• Read your children stories about hedgehogs and talk about them. There are some wonderful stories out their such as, “The Tale of Mrs. Tiggy-Winkle” by Beatrix Potter, and “The Hodgeheg” by Dick King Smith. There are also some free, online, educational stories about “Harry the Hedgehog” you can access here.
  • Little hands can look just like a hedgehog, so why not create some hand-print artwork to stick on the fridge or your display boards. You can add a cute nose, eyes and a smile too!
  • Hedgehogs need to eat too and you can buy hedgehog food at local garden centres but it’s also fun to make your own home-made ‘hedgehog-food-cakes’. Mix together some meat-based cat or dog food with some crushed up cat biscuits and dried mealworms (they love these). To encourage your nightly visitors, leave the food outside making sure you only leave enough for one day. This is to prevent attracting other unwanted pests such as rats. If you have a lot of local cats who would also love your generosity, use a strong cardboard box or old plastic storage box and cut a small hole in the side, only big enough for the hedgehogs and not the cats!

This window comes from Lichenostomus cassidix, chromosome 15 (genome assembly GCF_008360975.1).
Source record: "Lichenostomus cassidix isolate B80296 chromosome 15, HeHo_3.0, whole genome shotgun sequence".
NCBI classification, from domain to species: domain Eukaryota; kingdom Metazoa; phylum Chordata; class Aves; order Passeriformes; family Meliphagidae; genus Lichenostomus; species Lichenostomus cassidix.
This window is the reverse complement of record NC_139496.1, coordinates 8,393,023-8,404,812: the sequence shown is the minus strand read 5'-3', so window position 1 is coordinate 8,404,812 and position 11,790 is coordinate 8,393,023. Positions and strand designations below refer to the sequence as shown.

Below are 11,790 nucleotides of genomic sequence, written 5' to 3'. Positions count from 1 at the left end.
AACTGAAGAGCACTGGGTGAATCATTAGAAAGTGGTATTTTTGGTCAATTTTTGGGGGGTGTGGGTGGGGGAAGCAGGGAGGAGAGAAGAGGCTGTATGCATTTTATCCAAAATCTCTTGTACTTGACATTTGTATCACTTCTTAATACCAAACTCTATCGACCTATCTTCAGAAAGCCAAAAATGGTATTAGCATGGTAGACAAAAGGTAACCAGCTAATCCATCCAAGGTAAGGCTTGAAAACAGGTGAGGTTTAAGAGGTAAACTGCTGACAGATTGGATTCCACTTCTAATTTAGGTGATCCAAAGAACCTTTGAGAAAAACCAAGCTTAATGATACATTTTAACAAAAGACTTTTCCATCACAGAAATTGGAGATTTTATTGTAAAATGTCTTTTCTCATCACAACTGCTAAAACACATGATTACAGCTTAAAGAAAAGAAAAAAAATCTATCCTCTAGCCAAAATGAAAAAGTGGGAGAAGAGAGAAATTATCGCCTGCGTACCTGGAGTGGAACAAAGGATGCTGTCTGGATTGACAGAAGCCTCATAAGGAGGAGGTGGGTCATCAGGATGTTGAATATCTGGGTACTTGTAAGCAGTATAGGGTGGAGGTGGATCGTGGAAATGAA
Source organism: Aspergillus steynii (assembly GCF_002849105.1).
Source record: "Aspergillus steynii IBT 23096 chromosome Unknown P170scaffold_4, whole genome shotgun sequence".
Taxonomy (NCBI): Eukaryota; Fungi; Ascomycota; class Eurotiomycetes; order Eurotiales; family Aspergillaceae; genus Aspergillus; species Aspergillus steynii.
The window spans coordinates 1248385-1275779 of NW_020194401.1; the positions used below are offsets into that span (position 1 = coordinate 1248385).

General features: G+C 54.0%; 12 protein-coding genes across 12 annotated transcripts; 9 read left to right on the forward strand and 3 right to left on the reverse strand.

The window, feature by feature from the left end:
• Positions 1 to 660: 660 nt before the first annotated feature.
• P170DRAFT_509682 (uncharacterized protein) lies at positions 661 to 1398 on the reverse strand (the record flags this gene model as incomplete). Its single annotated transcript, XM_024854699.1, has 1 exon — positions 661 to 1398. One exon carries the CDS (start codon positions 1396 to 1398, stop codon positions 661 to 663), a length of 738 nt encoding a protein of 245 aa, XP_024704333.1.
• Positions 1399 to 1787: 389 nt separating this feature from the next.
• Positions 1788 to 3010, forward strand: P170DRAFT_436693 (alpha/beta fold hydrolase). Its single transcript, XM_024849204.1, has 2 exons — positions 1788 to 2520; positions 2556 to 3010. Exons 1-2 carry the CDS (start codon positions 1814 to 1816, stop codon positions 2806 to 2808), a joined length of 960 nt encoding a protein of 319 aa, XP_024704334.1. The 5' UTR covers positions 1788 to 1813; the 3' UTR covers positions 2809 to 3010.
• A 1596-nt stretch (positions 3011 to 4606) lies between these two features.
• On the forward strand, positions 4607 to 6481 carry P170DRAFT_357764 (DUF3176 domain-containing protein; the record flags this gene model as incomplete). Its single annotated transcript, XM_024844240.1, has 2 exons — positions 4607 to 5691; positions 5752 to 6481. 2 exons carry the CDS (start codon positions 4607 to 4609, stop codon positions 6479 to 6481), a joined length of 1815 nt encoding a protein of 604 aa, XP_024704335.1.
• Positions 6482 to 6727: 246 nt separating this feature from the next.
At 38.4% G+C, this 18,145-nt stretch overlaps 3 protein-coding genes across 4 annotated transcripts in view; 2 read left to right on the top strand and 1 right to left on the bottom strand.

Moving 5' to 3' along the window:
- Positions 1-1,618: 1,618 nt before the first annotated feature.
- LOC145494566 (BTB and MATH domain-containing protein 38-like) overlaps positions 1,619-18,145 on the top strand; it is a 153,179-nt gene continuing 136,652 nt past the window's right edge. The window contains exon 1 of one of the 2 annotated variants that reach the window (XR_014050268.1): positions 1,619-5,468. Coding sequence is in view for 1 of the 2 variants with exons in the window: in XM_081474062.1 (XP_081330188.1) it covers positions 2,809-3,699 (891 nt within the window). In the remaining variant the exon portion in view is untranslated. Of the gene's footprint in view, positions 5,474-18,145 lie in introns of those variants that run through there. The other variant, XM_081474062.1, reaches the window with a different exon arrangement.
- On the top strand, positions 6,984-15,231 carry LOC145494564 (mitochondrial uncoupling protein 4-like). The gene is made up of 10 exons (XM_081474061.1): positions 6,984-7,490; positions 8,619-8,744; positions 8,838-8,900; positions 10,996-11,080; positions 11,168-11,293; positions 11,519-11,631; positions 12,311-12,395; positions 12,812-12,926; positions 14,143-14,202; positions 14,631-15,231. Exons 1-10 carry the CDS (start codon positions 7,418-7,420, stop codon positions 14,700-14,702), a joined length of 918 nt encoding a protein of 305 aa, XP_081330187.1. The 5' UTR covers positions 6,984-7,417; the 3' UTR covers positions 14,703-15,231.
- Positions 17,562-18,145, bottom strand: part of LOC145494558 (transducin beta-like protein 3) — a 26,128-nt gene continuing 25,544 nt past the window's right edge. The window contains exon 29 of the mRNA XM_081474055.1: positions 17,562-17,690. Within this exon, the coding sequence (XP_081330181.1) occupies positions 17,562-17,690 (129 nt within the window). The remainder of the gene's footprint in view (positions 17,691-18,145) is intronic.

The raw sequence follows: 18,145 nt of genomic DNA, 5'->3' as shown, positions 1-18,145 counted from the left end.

• Place a hedgehog home in your garden. You can buy commercial ones at various outlets, but you can make you own using an old, upturned plastic box with a hole cut in the side as above. Cover it with twigs, leaves or fallen branches to camouflage it and remember to site it in a sheltered area too. If you want a free fact sheet about how to make one, see the wildlife trust for more information on easy-to-build hedgehog homes.